Should you see a copy of the guide to the 20th Annual Friends School Plant Sale laying around at a cafe or restaurant, seize it at once. This prosaic-looking publication is more than merely a vast catalog of intriguing fruits and herbs — it’s a treasury of quirky, eloquent, and sometimes highly entertaining botanical writing.
The book is written to promote and pre-sell the Plant Sale, which takes place Mother’s Day Weekend (May 8-10) at the Minnesota State Fair Grandstand.
It features book reviews, gardening tips, and profiles of local plant people, but it’s the hundreds of individual plant listings that take up the bulk of the space, ranging from exotic food plants such as coffee, tobacco, blueberries, and bananas to native floral species and all manner of greenery in between.
Amid the expected cosmos and black-eyed Susans are a rich grab-bag of strange and poetically named breeds of living things: everything from Queen Anne’s pocket melons, to the Fragrant Snowball, to Giant Fleeceflowers, to Harry Lauder’s Walking Stick, to the enigmatic Ratstripper, to the Ice Dance sedge.
Here are 10 that particularly stood out:
10. The Bela Lugosi daylily
Classic horror film actor Bela Lugosi may be dead, but he’s not forgotten; the fact that the original Dracula lives on in plant form is oddly comforting.
9. Johnny jump ups: Hobbit Frodo Baggins, Hobbit Pippin Took, and Hobbit Sam Gamgee
Seriously: Planting a Hobbit Pippin Took Johnny jump up in your garden is just goddamned delightful. It’s so charming that it’s outright grotesque.
8. Japanese blood grass / Love Lies Bleeding / Bloody Butcher tomato / Bloodroot
On the flip side of the cute/horrible coin, how about all these bloody plants? The Bloody Butcher may pack the most initial shock effect, but, honestly, is there any plant name more poetically depressing than Love Lies Bleeding? It’s Madame Bovary with chlorophyll!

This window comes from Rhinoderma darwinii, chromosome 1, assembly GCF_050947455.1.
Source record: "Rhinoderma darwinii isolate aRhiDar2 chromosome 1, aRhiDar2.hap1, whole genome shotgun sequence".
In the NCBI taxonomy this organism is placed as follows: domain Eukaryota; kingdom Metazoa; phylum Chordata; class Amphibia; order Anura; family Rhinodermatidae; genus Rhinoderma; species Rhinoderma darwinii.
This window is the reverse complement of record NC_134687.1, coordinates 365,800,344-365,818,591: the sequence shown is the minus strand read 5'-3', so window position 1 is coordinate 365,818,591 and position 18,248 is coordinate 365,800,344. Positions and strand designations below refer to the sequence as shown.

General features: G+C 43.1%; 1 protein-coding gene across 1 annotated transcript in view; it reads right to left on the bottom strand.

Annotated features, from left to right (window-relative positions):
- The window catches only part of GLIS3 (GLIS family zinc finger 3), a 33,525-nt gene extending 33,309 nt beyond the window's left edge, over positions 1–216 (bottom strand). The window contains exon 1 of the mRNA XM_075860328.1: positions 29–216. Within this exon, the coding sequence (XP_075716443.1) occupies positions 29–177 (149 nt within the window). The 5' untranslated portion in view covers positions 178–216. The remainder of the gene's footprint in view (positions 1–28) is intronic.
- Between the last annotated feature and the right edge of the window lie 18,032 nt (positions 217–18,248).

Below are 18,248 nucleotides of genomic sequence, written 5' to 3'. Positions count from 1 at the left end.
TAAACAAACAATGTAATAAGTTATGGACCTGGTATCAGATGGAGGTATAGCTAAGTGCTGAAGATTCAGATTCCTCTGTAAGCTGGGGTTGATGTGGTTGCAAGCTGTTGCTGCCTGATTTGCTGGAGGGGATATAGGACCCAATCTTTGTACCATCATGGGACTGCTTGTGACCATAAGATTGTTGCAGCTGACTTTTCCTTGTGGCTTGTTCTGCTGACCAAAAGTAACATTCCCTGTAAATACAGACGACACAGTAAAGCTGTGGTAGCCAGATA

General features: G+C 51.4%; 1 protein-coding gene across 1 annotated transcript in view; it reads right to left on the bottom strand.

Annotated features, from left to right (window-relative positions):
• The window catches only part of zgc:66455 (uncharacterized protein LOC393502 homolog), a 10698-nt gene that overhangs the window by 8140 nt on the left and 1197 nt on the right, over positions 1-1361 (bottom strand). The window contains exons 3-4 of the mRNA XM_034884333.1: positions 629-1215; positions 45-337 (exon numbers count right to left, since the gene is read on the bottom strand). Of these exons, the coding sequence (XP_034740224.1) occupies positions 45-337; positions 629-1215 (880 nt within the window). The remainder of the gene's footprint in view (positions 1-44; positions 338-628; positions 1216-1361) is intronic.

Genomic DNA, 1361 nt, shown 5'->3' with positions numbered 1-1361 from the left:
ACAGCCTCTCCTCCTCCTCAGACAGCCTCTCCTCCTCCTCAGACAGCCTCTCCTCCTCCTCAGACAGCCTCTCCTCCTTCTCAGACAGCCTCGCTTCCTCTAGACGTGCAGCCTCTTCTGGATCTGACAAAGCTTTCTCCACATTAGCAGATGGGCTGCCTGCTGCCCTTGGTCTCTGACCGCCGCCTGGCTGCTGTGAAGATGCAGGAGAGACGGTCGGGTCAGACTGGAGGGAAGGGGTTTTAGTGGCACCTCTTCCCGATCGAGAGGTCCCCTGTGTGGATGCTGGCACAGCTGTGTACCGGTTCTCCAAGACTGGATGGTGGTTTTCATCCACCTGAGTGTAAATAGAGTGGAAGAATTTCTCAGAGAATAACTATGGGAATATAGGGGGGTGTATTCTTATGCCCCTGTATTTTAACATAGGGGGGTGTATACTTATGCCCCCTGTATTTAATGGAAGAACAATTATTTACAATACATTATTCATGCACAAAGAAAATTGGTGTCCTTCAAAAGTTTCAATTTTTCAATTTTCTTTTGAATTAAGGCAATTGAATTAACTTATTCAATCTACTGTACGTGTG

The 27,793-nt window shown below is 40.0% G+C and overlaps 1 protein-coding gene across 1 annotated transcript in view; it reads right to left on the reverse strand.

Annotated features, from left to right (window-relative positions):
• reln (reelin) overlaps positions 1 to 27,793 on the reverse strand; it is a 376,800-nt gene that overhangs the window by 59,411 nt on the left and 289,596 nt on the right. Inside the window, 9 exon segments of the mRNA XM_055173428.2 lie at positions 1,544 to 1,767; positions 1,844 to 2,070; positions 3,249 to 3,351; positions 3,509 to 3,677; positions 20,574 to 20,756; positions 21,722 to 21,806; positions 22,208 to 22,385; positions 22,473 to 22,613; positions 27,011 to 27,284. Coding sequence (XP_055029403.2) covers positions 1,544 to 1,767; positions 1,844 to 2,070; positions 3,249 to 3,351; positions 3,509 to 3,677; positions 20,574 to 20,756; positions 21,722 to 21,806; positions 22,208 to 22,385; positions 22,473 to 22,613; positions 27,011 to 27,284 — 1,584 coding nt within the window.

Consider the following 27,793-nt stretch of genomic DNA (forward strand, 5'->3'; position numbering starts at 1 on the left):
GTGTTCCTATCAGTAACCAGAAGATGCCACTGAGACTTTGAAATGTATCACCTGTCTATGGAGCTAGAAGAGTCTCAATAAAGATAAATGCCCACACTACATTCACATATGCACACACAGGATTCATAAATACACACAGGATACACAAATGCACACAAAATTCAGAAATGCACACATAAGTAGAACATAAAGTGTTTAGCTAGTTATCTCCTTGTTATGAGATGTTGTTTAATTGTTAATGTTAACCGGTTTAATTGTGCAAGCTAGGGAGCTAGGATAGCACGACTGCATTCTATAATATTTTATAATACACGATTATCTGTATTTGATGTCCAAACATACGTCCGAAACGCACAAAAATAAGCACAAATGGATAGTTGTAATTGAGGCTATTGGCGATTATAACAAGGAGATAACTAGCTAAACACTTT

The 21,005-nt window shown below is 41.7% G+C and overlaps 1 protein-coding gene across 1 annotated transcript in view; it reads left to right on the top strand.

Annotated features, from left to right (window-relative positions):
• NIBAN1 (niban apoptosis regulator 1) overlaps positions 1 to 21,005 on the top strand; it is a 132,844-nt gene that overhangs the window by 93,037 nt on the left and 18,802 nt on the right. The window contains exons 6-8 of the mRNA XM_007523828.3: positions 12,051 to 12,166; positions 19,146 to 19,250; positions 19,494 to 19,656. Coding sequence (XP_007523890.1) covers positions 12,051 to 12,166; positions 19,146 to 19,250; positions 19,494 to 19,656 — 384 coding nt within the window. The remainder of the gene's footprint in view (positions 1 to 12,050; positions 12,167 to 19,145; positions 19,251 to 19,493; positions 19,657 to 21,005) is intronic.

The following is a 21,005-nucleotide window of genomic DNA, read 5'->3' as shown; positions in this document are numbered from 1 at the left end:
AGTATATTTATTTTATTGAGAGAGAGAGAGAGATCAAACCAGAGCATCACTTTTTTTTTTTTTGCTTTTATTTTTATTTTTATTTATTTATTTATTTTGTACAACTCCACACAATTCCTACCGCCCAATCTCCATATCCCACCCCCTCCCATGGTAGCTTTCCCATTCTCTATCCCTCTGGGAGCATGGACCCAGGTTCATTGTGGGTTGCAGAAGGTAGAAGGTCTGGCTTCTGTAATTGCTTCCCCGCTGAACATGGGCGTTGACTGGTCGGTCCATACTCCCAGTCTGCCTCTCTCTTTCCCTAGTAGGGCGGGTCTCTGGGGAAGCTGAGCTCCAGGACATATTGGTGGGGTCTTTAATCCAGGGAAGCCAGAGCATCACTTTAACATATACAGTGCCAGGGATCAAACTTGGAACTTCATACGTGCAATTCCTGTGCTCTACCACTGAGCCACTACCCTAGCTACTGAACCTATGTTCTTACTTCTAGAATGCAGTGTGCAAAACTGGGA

7. Hope for Humanity roses
One of the only rose varieties that will make you seriously consider the fate of the world as you care for them. Puts extra pressure on the casual gardener. “You killed… what now? The ‘Hope for Humanity’?!”
6. Paul Robeson heirloom tomato
Singer/actor/writer/athlete/lawyer Paul Robeson is legendary as a founding pillar of the American civil rights movement. His sympathy with socialism and the Soviet Union also helped get a Russian heirloom tomato named after him.
5. Minnetonka rhododendron
Lookit all those syllables! One can only hope that it is someday bred with the as-of-yet non-existent Minnehaha radicchio, thereby creating the Minnetonka-Minnehaha rhododendron-radicchio.
4. Ghost thistle
Not only does this plant have a spooky name, it’s the national emblem of Scotland. According to a legend reprinted in the Friends School Plant Sale catalogue: “a Scottish army camp was alerted to a sneak attack of invading Norsemen when a barefoot Viking stepped on a thistle and gave a hearty Viking holler.”
3. Pesto Perpetuo basil
Few things are more enchanting than the idea of a single simple garden plant barfing up an infinite supply of fresh, healthy pesto.
2. Dark Angel Dracula dahlia
What is it about plants and vampires, anyway? Also: Wasn’t simply naming a dahlia “Dracula” crazy enough? Is it absolutely necessary to tack “Dark Angel” on there? Fantastic!
1. Egpytian walking onion
A Seussian name if there ever was one. These onions “walk” by the use of bulbils (marble-sized bulbs) that grow at the top of their leaves. Once a given bulbil grows heavy enough to bend the leaf to the ground, it can take root. Not only do these plants actually exist, they’re for sale locally for $2 a pot.